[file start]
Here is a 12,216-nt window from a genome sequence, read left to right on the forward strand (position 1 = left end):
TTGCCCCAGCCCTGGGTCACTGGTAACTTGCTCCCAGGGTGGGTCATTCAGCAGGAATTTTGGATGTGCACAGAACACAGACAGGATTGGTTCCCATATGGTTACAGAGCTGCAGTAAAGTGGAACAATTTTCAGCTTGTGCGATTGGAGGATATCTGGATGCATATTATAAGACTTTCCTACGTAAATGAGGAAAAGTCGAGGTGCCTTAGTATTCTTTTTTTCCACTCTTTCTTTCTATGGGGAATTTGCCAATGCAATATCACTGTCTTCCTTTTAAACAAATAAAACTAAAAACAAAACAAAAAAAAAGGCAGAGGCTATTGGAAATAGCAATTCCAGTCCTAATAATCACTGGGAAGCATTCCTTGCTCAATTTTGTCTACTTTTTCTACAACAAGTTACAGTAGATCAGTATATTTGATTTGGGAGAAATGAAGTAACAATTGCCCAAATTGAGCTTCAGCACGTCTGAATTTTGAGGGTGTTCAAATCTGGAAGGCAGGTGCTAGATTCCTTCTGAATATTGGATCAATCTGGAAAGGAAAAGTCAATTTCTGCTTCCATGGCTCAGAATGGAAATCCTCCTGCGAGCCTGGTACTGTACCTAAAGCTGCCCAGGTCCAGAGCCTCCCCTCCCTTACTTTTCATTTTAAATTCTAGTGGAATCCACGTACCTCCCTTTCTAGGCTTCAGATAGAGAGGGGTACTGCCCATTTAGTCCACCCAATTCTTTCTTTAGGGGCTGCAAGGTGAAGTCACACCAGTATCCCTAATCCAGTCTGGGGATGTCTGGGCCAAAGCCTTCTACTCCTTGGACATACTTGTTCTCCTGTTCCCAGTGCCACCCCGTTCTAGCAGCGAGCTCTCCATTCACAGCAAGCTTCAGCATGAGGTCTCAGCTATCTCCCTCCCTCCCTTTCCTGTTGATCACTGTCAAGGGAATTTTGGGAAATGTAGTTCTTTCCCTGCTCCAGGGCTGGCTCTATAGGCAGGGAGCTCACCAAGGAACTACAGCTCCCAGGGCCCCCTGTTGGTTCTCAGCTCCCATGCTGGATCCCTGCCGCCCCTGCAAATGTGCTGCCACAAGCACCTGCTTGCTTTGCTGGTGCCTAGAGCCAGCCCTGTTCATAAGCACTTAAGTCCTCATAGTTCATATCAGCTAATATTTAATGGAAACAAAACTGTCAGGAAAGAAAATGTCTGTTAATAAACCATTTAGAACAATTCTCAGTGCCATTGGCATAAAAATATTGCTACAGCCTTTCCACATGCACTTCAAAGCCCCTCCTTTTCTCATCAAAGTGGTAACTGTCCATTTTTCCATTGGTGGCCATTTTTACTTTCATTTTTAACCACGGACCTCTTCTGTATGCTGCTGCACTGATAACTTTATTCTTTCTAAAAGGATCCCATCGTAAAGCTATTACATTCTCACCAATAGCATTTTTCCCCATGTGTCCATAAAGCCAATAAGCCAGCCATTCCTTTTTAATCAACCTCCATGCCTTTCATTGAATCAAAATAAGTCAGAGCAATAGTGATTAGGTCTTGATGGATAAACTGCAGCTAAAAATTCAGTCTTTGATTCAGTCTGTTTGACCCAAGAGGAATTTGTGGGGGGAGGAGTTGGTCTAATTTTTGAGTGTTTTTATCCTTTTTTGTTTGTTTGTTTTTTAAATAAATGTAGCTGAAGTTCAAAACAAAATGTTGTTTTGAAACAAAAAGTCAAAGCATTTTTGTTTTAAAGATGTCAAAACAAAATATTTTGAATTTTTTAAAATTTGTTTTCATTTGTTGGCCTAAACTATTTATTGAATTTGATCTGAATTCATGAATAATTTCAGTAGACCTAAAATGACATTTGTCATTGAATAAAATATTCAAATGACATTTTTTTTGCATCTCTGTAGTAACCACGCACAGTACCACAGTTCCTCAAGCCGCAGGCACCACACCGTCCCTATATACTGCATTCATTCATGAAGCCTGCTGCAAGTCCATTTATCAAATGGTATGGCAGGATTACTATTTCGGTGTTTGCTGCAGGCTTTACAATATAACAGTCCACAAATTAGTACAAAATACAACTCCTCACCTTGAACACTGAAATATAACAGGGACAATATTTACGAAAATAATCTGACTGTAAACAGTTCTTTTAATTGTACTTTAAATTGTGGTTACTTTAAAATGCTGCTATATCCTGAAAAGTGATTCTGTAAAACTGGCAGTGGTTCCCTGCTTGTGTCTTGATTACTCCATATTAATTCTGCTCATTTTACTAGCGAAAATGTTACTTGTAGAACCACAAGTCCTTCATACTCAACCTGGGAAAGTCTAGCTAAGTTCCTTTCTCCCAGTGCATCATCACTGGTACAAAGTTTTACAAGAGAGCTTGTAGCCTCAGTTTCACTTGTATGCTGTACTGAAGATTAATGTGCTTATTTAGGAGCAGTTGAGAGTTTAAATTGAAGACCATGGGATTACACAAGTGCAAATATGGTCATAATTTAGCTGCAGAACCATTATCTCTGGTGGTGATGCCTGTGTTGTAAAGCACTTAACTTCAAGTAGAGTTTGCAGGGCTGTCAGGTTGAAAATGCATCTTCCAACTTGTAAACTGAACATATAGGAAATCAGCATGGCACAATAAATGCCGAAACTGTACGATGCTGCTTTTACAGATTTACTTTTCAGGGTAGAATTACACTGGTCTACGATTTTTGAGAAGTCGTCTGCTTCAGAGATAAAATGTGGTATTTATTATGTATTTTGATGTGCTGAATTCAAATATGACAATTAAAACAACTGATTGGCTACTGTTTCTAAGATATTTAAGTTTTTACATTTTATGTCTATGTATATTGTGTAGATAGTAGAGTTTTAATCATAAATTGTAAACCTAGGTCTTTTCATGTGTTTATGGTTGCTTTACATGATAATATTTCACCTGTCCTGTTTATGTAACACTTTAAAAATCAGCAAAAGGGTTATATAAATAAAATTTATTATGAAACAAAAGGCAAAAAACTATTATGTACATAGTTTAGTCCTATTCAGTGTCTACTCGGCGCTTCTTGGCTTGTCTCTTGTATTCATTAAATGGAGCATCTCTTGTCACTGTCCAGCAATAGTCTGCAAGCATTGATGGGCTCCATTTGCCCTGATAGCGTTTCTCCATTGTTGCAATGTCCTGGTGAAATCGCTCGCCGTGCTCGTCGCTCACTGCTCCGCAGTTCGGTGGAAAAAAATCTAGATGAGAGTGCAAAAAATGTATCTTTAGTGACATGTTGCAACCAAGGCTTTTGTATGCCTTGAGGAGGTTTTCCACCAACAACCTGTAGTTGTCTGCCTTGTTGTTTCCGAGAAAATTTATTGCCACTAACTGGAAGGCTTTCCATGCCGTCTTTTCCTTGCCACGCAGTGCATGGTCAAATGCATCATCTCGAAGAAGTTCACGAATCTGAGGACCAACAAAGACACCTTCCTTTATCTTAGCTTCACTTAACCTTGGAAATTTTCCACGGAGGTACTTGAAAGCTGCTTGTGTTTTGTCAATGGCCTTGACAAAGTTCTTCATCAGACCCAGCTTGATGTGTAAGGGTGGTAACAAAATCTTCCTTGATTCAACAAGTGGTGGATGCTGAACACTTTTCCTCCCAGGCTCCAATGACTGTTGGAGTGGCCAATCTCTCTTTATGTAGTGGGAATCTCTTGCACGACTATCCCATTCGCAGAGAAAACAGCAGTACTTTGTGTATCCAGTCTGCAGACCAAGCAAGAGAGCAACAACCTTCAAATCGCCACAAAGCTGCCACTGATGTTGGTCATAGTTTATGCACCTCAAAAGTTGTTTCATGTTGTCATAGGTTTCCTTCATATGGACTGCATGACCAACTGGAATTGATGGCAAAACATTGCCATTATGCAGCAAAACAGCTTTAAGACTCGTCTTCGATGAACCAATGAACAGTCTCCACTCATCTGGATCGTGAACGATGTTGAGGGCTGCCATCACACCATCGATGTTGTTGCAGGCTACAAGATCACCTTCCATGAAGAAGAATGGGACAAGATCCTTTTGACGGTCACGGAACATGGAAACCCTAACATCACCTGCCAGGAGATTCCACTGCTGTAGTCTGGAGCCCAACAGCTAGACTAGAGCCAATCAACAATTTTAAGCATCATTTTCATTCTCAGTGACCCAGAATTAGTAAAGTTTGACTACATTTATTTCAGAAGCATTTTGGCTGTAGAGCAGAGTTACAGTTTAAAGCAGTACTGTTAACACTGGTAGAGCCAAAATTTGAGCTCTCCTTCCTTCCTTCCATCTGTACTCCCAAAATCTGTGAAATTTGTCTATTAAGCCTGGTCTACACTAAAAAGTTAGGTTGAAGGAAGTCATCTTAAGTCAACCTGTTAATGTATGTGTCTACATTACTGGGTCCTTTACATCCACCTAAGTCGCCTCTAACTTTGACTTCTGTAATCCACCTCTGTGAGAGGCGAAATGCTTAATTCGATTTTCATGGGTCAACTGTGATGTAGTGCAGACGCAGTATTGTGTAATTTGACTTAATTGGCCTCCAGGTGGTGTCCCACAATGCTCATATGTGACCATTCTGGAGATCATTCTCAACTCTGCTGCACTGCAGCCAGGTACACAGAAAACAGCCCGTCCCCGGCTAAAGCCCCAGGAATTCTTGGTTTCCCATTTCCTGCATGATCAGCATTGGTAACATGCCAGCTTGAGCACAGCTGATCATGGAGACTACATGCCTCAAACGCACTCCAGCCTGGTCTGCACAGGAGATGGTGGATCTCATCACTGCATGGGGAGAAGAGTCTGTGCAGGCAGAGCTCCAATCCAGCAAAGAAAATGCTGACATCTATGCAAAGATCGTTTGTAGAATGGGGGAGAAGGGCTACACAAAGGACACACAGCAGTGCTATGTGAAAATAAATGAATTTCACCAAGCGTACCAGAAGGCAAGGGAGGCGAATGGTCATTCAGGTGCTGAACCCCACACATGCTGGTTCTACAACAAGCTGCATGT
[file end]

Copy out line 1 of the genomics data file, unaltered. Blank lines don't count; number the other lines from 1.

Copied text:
Here is a 12,216-nt window from a genome sequence, read left to right on the forward strand (position 1 = left end):